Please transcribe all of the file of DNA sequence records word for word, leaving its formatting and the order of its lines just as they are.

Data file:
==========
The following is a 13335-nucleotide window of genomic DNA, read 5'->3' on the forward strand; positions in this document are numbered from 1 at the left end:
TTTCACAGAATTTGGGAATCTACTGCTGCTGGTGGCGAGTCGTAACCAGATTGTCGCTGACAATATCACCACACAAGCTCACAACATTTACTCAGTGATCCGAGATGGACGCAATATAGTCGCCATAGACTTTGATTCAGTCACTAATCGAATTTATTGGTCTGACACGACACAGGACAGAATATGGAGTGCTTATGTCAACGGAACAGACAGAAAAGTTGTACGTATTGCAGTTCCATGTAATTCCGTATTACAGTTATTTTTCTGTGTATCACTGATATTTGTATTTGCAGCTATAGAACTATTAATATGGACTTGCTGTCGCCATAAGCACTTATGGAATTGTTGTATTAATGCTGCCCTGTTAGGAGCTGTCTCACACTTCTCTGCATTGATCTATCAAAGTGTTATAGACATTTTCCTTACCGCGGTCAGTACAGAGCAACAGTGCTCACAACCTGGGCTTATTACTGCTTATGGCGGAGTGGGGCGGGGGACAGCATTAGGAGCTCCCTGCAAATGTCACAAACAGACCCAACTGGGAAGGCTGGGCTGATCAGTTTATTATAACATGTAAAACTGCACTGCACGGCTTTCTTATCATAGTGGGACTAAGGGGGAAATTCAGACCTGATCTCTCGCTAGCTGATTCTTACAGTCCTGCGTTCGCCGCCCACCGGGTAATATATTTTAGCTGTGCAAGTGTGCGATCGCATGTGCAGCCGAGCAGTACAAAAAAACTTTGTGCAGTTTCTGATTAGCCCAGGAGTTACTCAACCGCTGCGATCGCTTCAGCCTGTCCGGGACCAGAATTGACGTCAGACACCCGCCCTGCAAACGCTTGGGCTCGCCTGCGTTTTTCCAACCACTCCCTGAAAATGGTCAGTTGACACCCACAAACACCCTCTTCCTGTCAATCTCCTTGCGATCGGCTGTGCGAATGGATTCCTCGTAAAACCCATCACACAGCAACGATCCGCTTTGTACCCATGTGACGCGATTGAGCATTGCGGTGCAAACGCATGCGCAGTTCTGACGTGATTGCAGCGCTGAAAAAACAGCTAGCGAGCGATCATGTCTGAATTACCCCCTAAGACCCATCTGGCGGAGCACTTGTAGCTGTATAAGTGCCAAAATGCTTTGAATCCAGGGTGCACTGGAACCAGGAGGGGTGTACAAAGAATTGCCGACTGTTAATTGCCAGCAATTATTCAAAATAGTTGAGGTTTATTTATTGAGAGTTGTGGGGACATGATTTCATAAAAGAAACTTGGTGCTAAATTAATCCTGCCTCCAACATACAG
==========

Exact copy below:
The following is a 13335-nucleotide window of genomic DNA, read 5'->3' on the forward strand; positions in this document are numbered from 1 at the left end:
TTTCACAGAATTTGGGAATCTACTGCTGCTGGTGGCGAGTCGTAACCAGATTGTCGCTGACAATATCACCACACAAGCTCACAACATTTACTCAGTGATCCGAGATGGACGCAATATAGTCGCCATAGACTTTGATTCAGTCACTAATCGAATTTATTGGTCTGACACGACACAGGACAGAATATGGAGTGCTTATGTCAACGGAACAGACAGAAAAGTTGTACGTATTGCAGTTCCATGTAATTCCGTATTACAGTTATTTTTCTGTGTATCACTGATATTTGTATTTGCAGCTATAGAACTATTAATATGGACTTGCTGTCGCCATAAGCACTTATGGAATTGTTGTATTAATGCTGCCCTGTTAGGAGCTGTCTCACACTTCTCTGCATTGATCTATCAAAGTGTTATAGACATTTTCCTTACCGCGGTCAGTACAGAGCAACAGTGCTCACAACCTGGGCTTATTACTGCTTATGGCGGAGTGGGGCGGGGGACAGCATTAGGAGCTCCCTGCAAATGTCACAAACAGACCCAACTGGGAAGGCTGGGCTGATCAGTTTATTATAACATGTAAAACTGCACTGCACGGCTTTCTTATCATAGTGGGACTAAGGGGGAAATTCAGACCTGATCTCTCGCTAGCTGATTCTTACAGTCCTGCGTTCGCCGCCCACCGGGTAATATATTTTAGCTGTGCAAGTGTGCGATCGCATGTGCAGCCGAGCAGTACAAAAAAACTTTGTGCAGTTTCTGATTAGCCCAGGAGTTACTCAACCGCTGCGATCGCTTCAGCCTGTCCGGGACCAGAATTGACGTCAGACACCCGCCCTGCAAACGCTTGGGCTCGCCTGCGTTTTTCCAACCACTCCCTGAAAATGGTCAGTTGACACCCACAAACACCCTCTTCCTGTCAATCTCCTTGCGATCGGCTGTGCGAATGGATTCCTCGTAAAACCCATCACACAGCAACGATCCGCTTTGTACCCATGTGACGCGATTGAGCATTGCGGTGCAAACGCATGCGCAGTTCTGACGTGATTGCAGCGCTGAAAAAACAGCTAGCGAGCGATCATGTCTGAATTACCCCCTAAGACCCATCTGGCGGAGCACTTGTAGCTGTATAAGTGCCAAAATGCTTTGAATCCAGGGTGCACTGGAACCAGGAGGGGTGTACAAAGAATTGCCGACTGTTAATTGCCAGCAATTATTCAAAATAGTTGAGGTTTATTTATTGAGAGTTGTGGGGACATGATTTCATAAAAGAAACTTGGTGCTAAATTAATCCTGCCTCCAACATACAG